The right two lanes continue along eastbound Interstate 210, while the left two lanes connect to Exit 25A, Junction Future California 710 south in Pasadena. Use California 710 (unsigned) south to connect to Colorado Boulevard, Del Mar Boulevard, and California Boulevard. Photo taken 11/14/04.
Perspective from Southbound California 710
The first exit along southbound California 710 (unsigned) is the offramp to U.S. 66/Colorado Boulevard. This ramp actually connects to Maple Street/John Avenue, a one-way street that facilitates the connection to Colorado Boulevard. Colorado Boulevard is one instance of former U.S. 66; a later route took U.S. 66 to downtown Los Angeles via California 110/Pasadena Freeway after that route opened in the 1940s. The next two exits are for Del Mar Boulevard and California Boulevard. Photo taken 11/14/04.
Southbound California 710 passes under the stack interchange for California 134 (Ventura Freeway) and Interstate 210 (Foothill Freeway) after the offramp to Colorado Boulevard (Historic U.S. 66). Photo taken 11/14/04.
This mileage sign along southbound California 710 provides the distance to Del Mar Boulevard and California Boulevard. As traffic merges onto southbound from California 134 and Interstate 210, the freeway briefly widens to three lanes before reaching California Boulevard. Photo taken 11/14/04.
Southbound California 710 reaches the offramp to Del Mar Boulevard. The final exit is California Boulevard. Photo taken 11/14/04.
If constructed, the California 710 freeway would continue from this point as a below-grade freeway, with cut and cover segments. If constructed as a tunnel, it is not clear how that route will be accomplished. For now, the concrete freeway more or less ends at the foot of a large landscaped slope. Photo taken 11/14/04.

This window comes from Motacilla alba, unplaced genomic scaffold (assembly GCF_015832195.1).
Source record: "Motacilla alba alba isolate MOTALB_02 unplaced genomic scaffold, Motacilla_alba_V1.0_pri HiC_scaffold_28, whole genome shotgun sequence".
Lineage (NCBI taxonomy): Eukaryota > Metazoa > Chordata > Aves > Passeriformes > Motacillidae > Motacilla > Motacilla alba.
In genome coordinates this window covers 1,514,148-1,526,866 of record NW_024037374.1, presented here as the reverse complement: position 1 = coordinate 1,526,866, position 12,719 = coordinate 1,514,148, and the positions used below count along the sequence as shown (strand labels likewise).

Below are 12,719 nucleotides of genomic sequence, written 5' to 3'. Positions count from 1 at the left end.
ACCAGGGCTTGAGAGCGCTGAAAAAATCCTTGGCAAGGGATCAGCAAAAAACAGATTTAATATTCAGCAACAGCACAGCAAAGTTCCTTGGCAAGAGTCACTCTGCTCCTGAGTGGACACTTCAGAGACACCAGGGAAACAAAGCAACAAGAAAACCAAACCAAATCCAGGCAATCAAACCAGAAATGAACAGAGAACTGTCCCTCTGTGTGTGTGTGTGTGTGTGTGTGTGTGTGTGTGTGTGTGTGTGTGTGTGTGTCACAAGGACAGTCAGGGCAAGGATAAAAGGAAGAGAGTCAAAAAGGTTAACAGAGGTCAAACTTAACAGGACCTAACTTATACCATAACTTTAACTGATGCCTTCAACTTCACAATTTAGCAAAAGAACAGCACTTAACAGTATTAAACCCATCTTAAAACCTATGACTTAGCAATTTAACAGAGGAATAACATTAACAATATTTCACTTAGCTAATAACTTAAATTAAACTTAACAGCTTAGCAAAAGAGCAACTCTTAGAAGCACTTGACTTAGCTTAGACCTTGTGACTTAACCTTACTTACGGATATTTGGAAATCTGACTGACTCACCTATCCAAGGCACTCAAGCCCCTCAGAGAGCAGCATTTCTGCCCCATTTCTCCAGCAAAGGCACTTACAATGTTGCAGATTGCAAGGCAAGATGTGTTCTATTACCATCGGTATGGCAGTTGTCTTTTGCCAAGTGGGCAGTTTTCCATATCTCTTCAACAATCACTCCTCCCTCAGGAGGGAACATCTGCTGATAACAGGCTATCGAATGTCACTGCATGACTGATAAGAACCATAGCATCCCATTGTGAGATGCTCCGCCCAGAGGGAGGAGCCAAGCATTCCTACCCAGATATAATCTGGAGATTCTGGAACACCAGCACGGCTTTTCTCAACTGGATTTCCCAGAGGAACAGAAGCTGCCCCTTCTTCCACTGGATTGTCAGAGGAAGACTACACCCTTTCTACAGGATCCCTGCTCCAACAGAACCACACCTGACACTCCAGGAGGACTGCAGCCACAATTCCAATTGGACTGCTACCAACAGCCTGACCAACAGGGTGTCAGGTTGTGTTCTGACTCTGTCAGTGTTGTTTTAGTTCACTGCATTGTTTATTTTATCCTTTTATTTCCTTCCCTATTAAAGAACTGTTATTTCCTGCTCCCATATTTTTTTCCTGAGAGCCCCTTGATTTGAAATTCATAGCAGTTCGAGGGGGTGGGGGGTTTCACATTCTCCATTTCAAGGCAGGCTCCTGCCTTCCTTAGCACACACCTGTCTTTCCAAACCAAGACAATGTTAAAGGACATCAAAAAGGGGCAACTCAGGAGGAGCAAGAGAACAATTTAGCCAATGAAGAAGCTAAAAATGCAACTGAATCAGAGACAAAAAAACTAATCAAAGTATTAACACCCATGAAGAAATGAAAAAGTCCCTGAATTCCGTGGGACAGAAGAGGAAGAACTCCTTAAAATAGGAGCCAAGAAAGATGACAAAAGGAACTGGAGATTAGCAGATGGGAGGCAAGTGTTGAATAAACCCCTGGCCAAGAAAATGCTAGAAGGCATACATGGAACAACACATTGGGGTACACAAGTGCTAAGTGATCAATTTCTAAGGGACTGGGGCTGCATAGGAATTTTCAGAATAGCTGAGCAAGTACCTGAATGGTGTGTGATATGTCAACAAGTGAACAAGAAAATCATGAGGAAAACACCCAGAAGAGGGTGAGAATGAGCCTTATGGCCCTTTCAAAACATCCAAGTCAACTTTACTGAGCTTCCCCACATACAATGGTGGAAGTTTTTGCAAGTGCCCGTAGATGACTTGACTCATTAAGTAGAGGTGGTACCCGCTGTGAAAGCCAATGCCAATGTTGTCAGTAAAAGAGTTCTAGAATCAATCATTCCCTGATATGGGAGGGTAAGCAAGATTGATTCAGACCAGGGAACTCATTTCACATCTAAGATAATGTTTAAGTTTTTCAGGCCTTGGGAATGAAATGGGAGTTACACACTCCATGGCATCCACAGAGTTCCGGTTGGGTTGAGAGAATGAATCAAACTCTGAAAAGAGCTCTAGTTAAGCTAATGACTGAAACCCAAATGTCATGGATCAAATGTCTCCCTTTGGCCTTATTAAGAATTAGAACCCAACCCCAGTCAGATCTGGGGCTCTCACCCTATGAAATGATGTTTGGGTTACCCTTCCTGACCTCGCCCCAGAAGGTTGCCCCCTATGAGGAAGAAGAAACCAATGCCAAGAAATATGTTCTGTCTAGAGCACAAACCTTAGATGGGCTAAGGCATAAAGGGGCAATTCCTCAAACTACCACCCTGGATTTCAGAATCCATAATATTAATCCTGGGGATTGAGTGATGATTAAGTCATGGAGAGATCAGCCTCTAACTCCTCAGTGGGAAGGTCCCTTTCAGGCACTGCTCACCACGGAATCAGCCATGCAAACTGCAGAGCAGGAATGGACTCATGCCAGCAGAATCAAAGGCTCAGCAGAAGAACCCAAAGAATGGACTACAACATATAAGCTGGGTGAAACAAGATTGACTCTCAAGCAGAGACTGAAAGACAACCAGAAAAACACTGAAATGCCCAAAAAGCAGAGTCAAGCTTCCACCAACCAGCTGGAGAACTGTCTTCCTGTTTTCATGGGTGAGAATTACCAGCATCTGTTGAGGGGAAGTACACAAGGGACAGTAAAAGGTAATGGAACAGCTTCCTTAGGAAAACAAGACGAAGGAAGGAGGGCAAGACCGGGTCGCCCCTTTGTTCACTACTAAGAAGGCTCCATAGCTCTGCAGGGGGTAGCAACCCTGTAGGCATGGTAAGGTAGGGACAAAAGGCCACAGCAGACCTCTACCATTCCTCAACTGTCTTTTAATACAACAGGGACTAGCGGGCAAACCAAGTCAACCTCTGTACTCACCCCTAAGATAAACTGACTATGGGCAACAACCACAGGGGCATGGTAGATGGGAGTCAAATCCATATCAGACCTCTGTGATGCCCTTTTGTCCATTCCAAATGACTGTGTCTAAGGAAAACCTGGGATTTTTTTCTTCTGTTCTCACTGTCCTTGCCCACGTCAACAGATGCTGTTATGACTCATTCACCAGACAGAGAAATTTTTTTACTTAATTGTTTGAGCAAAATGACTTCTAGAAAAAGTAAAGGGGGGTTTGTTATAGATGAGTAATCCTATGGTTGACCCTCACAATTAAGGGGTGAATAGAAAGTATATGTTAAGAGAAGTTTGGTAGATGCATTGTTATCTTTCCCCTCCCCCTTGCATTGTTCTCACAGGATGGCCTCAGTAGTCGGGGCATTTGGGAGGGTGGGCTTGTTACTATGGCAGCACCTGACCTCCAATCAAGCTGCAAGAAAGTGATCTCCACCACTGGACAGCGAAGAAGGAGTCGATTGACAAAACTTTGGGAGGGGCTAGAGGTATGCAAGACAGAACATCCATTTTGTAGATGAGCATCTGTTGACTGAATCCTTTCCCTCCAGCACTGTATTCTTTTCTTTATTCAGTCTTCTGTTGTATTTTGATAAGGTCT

Although it is not well-advertised, at the end of the ramp from southbound California 710 to eastbound California Boulevard is a trailblazer shield pointing the way to California 110/Pasadena Freeway south to Los Angeles. There is no freeway connection from Interstate 210 to California 110, and none is planned. Use California Boulevard east to California 110 southbound at Arroyo Parkway to make the connection. Photo taken 11/14/04.
Perspective from Northbound Pasadena Avenue
Traveling north on Pasadena Avenue, there is a single freeway entrance from the left side of the avenue to connect to northbound California 710. Photo taken 11/14/04.
The freeway entrance shield assembly shows Interstate 210, not California 710. This is because there is no access from northbound California 710 to local streets, and there is no access from this ramp to California 134 westbound. Photo taken 11/14/04.
Perspective from Northbound California 710
The ramp from Pasadena Avenue to northbound California 710 leads to this empty sign bridge assembly mounted on the Del Mar Boulevard overpass. Photo taken 11/14/04.
Plenty of room is reserved in the middle of the freeway for additional lanes or the proposed light rail corridor. However, only one lane is currently in use for the connection from Pasadena Avenue to Interstate 210. Photo taken 11/14/04.
The ramp to California 134/Ventura Freeway westbound can only be accessed from the second Pasadena Avenue ramp found north of the Del Mar Boulevard overpass. California 710 defaults directly onto Interstate 210. Photo taken 11/14/04.
Northbound California 710 comes to an end at this split, where the right lane transitions to eastbound Interstate 210 to San Bernardino, while the right lane travels directly onto westbound Interstate 210 to San Fernando. Photo taken 11/14/04.
The transition ramp from northbound California 710 to westbound Interstate 210 passes under the California 134/Interstate 210 interchange complex. Photo taken 11/14/04.

Page Updated August 25, 2005.

 
Mileage

State California
Mileage 19.66
Cities Los Angeles, Long Beach, Downey, Compton, East Los Angeles
Junctions Interstate 405, Interstate 105, Interstate 5, Interstate 10
Source: October 31, 2002 Interstate Route Log and Finders List
I-710 California Annual Average Daily Traffic

State Location AADT Composite Year
California Long Beach 181,000 2002
California Compton 227,000 2002
California South Gate 237,000 2002
California Commerce 223,000 2002
California Monterey Park 132,000 2002
California Pasadena 70,000 2002
Source: Caltrans, Traffic Operations Program - Traffic and Vehicle Data Systems [2002]
Complete Interstate 710 AADT data.